Edmunds’ work on Tecumseh is one in the Library of American Biography. The series, whose general editor is Oscar Handlin, intends to represent underrepresented groups of Americans—women, ethnic minorities, and political underdogs. Edmunds’ manuscript was perhaps an odd choice for the series, though his topic was not. He is a responsible historian who wrote the history of the Potawatomis, traditional enemies of the Shawnees. The year before the publication of Tecumseh and the Quest for Indian Leadership, he published The Shawnee Prophet (1983), a full-scale biography of Tecumseh’s brother Tenskwatawa.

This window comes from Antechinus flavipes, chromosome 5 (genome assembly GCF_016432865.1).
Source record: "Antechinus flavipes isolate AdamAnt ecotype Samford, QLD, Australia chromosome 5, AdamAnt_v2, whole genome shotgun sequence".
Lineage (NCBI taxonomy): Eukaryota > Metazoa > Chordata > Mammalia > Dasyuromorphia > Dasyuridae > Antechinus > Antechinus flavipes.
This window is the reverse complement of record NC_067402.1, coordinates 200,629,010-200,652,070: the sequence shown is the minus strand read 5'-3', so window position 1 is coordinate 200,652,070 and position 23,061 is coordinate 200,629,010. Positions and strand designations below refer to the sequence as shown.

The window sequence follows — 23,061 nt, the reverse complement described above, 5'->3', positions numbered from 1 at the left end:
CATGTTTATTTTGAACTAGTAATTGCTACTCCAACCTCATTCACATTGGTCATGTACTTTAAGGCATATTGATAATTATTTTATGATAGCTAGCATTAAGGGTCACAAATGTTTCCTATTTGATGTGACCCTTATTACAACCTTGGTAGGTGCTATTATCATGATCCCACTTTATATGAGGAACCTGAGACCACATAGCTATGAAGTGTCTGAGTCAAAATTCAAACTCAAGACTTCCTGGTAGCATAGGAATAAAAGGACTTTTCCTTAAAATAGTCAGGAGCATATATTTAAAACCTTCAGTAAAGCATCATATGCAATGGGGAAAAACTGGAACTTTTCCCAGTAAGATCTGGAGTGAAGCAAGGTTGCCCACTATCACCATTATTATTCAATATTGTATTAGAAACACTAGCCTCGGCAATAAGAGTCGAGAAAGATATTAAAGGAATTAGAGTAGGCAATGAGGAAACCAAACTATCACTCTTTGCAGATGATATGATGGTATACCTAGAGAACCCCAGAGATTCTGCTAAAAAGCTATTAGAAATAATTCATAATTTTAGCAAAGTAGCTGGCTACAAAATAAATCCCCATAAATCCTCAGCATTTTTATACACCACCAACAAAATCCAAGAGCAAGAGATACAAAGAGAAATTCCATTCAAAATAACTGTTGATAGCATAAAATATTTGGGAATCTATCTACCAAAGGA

Given the somewhat tenuous way in which Edmunds’ subject is introduced, and his hasty chapter summarizing the contemporary opinion of Tecumseh, one suspects that these chapters were mere parentheses to materials left over from the author’s earlier studies. Perhaps the needs of the series took precedence over the excellence of the text or the needs of young adult readers. Although Edmunds is a keenly conscientious historian, his heart is not in this volume. While his work is not likely to misinform or misguide young adult readers, neither is it likely to fire them with much passion for a courageous human being whose life was in many ways exemplary, despite tactical failures seen from the perspective of other Native Americans.